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No More Dead Dogs Paperback – August 19, 2002
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Copyright © American Library Association. All rights reserved --This text refers to an out of print or unavailable edition of this title.
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Top Customer Reviews
Wallace Wallace, the unfortunately one-named 8th-grade protagonist lives by the "honesty is the best policy" credo. Some of his honest observations, while insulting to the recipients are hilariously articulate. For example, he tells a neighbor that her "light fluffy cake" tastes like "vacuum cleaner lint" and the icing reminds him of antifreeze. His cousin's clarinet playing sounds like "somebody strangling a duck." That was just TOO funny!
So are his observations of the maudlin story about Old Shep, a story about the death of a German shepherd. Wallace tells his English teacher (and later play director) that he dislikes the story and that "any book with an award medal on it and a picture of a dog" always has a canine casualty. He and his classmates list several books, including "Sounder" and "Old Yeller." Point made, Wallace is in the dog house with his English teacher. He has to serve detention, which means he cannot participate on the football team.
All right, Wallace grimly accepts that punishment. To cap it off, he has to attend rehearsals of the play "Old Shep" and write a review of the book. His review is scathingly honest and in true Wallace Wallace form, a riot. I laughed so hard at his reviews and observations!
Once committed to the play, Wallace makes many valid suggestions to make it more palatable and plausible.Read more ›
I have read this book several times, and it never got boring. There is never a dull moment with NO MORE DEAD DOGS in your hands.
Wallace Wallace, the star football player that isn't any good, is in detention for writing a bad but truthful book report. He refuses to write one that praises the book ( Old Shep, My Pal), because it isn't truthful. There is a play about the book, but it's being sabatoged. Is Wallace Wallace getting revenge, or is he being framed?
From rollerblading dogcatchers to cherry bombs in stuffed animals, from cover to cover, NO MORE DEAD DOGS is nothing but laughs. Recommended for anyone ages 6-104 that likes a good laugh and a great book.
With all the problems and conflicts along the way, the book turns out to be suspenseful and interesting. In addition, it is very entertaining and humorous, due to the fact that the situations and experiences are realistic and can be related to in many ways. The title of this book comes from one of the lines that Wallace says during the book, "Because the dog always dies." His last suggestion for the play is that the dog shouldn't die. If you want to find out if the drama students used his last suggestion, you should read this book.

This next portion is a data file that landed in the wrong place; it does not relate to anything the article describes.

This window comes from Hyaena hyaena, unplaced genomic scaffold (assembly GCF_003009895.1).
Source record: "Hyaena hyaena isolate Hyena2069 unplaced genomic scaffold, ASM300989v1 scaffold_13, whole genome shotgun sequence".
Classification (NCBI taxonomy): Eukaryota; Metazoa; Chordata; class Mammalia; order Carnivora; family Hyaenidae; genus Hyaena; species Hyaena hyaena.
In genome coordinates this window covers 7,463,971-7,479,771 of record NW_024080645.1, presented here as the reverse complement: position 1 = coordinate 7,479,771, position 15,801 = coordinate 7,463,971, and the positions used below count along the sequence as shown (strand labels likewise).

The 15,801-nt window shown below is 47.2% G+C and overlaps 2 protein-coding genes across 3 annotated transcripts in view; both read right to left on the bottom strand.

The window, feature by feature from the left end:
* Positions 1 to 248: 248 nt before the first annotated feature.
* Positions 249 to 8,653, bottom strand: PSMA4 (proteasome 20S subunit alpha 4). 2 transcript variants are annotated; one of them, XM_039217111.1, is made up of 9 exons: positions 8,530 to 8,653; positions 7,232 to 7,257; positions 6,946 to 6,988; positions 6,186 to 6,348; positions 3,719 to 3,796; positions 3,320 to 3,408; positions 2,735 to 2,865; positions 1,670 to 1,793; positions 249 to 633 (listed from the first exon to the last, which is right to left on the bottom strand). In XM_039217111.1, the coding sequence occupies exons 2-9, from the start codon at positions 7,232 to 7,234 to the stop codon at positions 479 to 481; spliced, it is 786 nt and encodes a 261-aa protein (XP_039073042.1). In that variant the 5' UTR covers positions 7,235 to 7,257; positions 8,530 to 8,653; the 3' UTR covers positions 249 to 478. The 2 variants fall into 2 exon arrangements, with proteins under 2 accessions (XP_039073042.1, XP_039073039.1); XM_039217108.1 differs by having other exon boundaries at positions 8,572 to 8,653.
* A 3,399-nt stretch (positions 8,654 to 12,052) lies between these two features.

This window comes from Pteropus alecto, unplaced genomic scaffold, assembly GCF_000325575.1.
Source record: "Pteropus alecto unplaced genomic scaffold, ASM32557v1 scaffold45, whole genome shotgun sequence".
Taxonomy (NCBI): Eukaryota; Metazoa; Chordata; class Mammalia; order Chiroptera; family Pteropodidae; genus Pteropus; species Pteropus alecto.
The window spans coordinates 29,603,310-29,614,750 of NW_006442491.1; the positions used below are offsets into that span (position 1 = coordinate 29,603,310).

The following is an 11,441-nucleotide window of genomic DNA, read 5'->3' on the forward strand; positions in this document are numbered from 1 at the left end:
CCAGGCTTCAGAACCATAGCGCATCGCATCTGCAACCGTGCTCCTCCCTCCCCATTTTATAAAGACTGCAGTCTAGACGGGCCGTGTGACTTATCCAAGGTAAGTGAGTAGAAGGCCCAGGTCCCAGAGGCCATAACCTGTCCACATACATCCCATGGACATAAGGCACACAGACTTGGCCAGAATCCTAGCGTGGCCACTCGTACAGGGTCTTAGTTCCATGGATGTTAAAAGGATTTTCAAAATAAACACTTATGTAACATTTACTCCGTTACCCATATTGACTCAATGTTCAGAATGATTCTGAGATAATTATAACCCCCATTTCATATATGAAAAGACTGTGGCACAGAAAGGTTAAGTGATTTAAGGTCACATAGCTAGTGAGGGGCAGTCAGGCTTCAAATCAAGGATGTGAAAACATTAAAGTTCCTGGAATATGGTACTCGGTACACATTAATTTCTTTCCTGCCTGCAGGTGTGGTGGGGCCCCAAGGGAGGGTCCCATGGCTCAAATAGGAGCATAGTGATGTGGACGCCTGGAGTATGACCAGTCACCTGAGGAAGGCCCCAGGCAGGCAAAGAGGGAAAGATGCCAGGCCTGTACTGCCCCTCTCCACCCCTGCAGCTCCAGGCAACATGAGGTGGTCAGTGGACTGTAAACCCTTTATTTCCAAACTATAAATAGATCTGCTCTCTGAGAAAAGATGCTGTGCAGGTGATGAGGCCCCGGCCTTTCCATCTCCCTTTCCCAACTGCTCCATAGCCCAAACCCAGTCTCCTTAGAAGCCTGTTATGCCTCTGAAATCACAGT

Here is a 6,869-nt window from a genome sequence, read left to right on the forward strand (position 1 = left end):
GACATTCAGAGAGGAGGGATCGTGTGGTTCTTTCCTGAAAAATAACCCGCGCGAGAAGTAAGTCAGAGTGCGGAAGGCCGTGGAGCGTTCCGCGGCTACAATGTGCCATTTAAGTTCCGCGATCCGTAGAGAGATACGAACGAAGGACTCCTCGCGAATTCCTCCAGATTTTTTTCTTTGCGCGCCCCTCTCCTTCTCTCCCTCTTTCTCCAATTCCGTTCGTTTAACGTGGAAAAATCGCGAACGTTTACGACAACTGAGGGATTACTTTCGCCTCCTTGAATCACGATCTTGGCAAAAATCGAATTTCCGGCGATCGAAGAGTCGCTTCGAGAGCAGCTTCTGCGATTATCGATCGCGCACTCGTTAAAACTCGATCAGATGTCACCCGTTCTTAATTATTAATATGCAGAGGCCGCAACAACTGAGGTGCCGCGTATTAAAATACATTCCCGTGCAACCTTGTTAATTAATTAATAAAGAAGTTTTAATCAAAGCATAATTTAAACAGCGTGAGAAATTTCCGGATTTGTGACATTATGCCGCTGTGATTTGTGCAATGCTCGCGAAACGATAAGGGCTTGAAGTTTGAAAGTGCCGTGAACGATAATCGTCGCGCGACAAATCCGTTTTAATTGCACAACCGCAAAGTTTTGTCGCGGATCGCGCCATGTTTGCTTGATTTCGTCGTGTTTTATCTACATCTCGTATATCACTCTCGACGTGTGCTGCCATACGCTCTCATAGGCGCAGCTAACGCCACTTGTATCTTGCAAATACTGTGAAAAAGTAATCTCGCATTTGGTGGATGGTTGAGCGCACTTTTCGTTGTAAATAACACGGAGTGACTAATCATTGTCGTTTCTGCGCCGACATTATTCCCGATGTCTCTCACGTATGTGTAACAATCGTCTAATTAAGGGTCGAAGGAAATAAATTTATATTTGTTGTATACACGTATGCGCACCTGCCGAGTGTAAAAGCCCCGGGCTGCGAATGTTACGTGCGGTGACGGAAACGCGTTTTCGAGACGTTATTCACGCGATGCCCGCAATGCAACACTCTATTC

Throughout the story, the characters deal with problems that any middle school student could face. If you are in middle school, and you enjoy reading books that that describe situations that are similar to ones that you have experienced, you will appreciate this book.
Most Recent Customer Reviews
Another hit from Gordon Korman, No More Dead Dogs recalls some themes from the book (and movie) "A Walk to Remember". Read morePublished 3 months ago by Nate
Just enough mystery to keep you guessing. I love Wallace! Oh that the world actually had a boy who wouldn't lie. And I agree with him - No More Dead Dogs!Published 4 months ago by Trish
this book is hilarious.i had so much fin reading this book.if you want to read a funny book,read this book.i love this book.Published 5 months ago by Braden D.
I choose this review because I had to read it...
I rate this book 3 stars because it's boring
I really didn't like this book it didn't suit me
I loved the fun plot. I wish the story took a little longer to develop, because it felt kind of fast. I would recommend this book to fifth graders/middle school ages.Published 14 months ago by Suzy H
Gordan Korman is one of my favorite writers for young adults. He has a sense of humor that resonates with my own. And, the one time I met him (years ago), was a heck of a nice guy. Read morePublished 17 months ago by Art Belliveau
This book is so cute. Very good for kids 6-12 grade. Not too long to be boring to that age groupPublished 17 months ago by Claire Johnston